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As far as i am aware we have yet to observe a dark matter particle. Correct me if this is incorrect. Its certainly not through lack of trying however as lots of funding has been ploughed into this e.g CERN etc. Now i do have a basic understanding of why we are looking. My crude understanding is that the equations don't balance when we observe objects enormous distances away. For example other galaxies. As a result of these observations we know that there must be more mass somewhere for the maths to work, Einsteins equations to be more specific. In relation to gravity of course. Are we jumping to conclusions when we talk about dark matter? I find it difficult to comprehend a particle that doesn't interact with any of the known forces. I understand why we are looking but it just seems too far fetched to me. Could a more reasonable explanation not be due to black holes. We wouldn't be able to see them either, but could account for gravitational perculiarities we observe and gives us the mass we need to make the maths work. Has this been considered? Is dark matter 'pie in the sky?' Any feedback would be greatly appreciated.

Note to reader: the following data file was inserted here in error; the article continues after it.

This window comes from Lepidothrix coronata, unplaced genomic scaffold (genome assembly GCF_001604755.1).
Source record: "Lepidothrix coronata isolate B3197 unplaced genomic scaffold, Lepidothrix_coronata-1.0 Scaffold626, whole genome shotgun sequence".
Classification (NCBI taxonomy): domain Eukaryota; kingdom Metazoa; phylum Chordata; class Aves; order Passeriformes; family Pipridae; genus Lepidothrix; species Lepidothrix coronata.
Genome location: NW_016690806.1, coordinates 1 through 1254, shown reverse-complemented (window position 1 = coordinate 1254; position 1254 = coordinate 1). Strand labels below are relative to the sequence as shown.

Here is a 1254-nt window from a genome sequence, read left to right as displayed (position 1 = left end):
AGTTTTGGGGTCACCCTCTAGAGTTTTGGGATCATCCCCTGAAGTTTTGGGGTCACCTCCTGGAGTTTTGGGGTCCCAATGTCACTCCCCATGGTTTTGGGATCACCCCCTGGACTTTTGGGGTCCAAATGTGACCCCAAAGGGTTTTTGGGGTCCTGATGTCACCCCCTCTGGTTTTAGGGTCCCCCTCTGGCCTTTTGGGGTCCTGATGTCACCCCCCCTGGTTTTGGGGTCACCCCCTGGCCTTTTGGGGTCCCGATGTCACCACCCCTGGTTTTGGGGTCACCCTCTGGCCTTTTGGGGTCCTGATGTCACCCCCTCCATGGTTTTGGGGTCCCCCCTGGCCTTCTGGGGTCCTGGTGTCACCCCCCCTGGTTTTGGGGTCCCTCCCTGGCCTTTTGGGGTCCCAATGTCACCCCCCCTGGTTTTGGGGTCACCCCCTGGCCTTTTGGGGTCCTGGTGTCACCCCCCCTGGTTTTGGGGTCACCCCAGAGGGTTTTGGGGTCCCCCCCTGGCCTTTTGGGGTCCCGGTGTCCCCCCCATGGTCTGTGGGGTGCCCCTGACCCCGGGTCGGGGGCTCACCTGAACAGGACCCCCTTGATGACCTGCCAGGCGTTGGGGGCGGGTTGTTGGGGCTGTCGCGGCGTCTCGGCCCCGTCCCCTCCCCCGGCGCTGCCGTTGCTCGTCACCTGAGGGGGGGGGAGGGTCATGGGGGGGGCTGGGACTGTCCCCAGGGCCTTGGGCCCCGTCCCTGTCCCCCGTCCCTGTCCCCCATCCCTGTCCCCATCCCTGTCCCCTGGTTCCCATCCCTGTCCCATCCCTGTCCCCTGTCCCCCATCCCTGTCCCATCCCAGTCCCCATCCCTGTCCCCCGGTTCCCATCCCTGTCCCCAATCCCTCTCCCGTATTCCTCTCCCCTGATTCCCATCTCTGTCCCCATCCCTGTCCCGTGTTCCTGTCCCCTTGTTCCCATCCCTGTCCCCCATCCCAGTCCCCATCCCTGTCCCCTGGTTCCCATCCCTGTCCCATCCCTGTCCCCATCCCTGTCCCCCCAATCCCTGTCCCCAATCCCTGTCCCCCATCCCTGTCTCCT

Dr. Jamie Farnes, a physicist at Oxford, has released a paper attempting to explain both Dark Matter and Dark Energy with a single substance producing negative gravitational attraction. Simulations of his model successfully accounted for the galaxy rotation problem that Dark Matter was introduced to account for, as well as the accelerating expansion of the Universe attributed to Dark Energy. Are there any major flaws with this model at present, either from observations or mathematics alone? How could such a model be verified or disproved? What would the implications be for the Standard Model? And, on the far edge of possibility: could this make an Alcubierre-style FTL drive workable? Article by the author: http://theconversation.com/bizarre-dark-fluid-with-negative-mass-could-dominate-the-universe-what-my-research-suggests-107922 Download for the paper itself: https://arxiv.org/abs/1712.07962